Commencement '20: grads reflect

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Tiana Wang / Santa Monica, CA
Sociology and English

Tell me about your interest in sociology.
I really enjoyed cultural sociology; it’s at the intersection of the humanities and the social sciences—doing close readings of social events, trying to analyze the meanings surrounding them. For example, my professor and thesis adviser, Jeffrey Alexander, did some work on cultural trauma and the social meanings of the presidential election.

How might that apply to the coronavirus pandemic?
I think it's a moment of thinking about ways that the structures in society have failed us. When you grow up in the US, you take for granted that the people in power will have the safety of the citizens at heart. And then you see this conflict between [public health] and economic incentives, and the human cost of all of it.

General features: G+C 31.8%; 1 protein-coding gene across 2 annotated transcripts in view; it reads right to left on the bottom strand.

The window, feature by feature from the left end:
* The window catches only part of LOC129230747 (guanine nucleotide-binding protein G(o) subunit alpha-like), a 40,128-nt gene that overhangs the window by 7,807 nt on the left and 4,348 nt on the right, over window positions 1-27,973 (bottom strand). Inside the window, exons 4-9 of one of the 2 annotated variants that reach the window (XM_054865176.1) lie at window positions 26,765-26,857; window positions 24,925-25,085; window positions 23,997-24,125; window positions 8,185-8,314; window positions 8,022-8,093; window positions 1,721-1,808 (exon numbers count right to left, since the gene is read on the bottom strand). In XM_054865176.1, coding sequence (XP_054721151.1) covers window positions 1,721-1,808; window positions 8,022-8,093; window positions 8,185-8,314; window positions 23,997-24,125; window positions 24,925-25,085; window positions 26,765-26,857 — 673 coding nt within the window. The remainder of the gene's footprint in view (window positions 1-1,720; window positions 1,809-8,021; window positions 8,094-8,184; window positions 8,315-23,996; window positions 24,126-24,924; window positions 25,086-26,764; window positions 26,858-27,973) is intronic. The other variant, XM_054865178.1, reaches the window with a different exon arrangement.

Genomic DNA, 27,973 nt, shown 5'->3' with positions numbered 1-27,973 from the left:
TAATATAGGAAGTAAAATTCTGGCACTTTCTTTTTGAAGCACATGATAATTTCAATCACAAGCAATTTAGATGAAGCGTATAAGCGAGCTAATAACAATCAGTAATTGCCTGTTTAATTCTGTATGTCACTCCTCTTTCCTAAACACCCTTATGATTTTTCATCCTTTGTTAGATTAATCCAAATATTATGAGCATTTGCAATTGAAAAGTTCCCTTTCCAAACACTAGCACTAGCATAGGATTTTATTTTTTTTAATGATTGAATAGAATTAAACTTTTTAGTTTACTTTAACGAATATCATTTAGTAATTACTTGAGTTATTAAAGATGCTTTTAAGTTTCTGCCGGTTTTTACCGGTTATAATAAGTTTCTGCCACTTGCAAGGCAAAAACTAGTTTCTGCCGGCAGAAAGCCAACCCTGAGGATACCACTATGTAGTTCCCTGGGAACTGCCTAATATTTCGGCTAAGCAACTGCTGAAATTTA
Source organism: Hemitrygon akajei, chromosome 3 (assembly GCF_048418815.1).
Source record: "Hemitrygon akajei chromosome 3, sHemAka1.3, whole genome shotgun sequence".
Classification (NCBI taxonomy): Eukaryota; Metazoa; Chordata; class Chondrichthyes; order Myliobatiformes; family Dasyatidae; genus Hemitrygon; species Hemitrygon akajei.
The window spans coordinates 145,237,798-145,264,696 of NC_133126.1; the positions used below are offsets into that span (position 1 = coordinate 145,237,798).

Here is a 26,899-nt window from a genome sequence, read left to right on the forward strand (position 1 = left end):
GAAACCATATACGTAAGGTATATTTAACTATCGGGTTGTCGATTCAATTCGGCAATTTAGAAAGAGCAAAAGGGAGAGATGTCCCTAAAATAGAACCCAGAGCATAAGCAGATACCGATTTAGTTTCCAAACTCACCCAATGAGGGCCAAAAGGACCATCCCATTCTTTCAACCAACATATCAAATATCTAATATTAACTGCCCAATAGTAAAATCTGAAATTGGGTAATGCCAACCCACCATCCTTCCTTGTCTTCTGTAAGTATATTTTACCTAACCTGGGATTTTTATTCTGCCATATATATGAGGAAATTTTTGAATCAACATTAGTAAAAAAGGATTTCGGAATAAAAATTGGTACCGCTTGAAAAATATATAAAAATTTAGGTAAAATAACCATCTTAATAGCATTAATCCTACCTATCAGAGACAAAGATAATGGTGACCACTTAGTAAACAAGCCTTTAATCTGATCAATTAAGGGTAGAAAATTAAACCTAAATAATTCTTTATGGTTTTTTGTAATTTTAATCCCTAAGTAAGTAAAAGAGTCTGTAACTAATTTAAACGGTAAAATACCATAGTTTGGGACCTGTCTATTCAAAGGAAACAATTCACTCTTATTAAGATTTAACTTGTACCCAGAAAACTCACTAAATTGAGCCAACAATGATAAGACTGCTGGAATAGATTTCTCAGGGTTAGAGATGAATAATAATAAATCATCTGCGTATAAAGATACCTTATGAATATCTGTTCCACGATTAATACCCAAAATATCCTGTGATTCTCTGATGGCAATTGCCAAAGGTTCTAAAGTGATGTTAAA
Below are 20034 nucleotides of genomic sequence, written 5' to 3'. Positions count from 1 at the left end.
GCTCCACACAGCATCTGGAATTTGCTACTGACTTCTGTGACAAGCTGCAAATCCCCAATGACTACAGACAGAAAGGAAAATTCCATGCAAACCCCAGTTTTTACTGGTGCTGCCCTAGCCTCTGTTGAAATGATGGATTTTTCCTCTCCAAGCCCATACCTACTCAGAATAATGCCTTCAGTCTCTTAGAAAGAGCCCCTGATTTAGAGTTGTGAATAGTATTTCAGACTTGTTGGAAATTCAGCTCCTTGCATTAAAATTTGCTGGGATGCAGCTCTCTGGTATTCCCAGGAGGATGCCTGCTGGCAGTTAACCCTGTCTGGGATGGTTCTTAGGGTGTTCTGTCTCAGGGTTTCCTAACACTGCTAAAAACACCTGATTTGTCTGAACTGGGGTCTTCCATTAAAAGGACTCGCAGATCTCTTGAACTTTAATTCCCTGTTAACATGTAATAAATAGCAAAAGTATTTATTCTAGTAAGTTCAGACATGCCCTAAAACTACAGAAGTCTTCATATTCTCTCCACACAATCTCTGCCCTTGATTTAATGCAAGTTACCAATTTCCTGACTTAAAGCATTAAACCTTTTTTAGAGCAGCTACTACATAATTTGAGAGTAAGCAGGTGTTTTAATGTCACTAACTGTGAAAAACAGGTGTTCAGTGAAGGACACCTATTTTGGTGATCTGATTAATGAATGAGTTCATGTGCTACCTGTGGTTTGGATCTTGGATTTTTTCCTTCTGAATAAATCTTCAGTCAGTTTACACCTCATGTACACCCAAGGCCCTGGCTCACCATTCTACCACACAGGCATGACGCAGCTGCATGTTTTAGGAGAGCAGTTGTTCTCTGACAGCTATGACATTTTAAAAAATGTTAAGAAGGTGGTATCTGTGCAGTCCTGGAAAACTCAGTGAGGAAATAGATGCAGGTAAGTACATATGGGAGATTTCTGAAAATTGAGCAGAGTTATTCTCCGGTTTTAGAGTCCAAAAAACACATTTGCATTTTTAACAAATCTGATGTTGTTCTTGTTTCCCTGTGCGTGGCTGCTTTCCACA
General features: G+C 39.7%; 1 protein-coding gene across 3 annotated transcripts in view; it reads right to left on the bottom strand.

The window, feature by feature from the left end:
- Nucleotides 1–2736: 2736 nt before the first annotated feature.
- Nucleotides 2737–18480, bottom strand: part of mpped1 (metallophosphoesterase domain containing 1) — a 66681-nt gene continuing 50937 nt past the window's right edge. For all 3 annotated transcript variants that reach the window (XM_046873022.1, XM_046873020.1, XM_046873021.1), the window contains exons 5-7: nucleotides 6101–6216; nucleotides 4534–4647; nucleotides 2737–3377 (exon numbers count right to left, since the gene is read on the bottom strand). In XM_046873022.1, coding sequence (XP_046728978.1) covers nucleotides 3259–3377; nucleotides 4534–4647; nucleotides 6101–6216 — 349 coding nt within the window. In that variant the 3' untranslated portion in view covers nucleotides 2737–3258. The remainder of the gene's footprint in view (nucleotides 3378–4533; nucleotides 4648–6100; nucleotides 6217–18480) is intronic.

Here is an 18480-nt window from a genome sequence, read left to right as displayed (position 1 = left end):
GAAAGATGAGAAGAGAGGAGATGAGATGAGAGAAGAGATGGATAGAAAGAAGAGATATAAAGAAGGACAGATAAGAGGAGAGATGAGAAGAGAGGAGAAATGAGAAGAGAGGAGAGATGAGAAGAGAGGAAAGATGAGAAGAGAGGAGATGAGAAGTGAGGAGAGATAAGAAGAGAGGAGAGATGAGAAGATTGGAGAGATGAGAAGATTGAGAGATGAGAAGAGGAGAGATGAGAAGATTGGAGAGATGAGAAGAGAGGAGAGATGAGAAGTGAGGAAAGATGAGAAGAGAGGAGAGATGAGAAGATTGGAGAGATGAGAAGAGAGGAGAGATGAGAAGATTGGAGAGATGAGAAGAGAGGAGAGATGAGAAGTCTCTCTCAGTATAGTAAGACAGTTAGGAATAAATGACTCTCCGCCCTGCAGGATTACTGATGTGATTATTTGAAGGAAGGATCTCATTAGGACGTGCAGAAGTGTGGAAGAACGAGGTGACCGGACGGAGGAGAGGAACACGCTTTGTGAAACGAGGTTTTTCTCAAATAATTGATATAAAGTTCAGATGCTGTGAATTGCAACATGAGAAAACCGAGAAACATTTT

In your English major, you did a lot of poetry, right?
Yes, I was really fortunate to meet Louise Glück [poet and Rosenkranz Writer-in-Residence at Yale] early on. She has been such a wonderful mentor, and such an amazing editor.

Do you plan to be a full-time poet?
I definitely want poetry being a major part of my life, but don't know if I can cope with the lack of structure that being a professional poet would mean. And I'm really excited to work with people on collaborations that will shift my work into different mediums. I made a film with my friend Elaine Zhang [’17] that was based off of one of my poems, “A Family Recipe That Cannot Be Followed Written Down.” The film was accepted into 22 festivals [and was a semifinalist in one].

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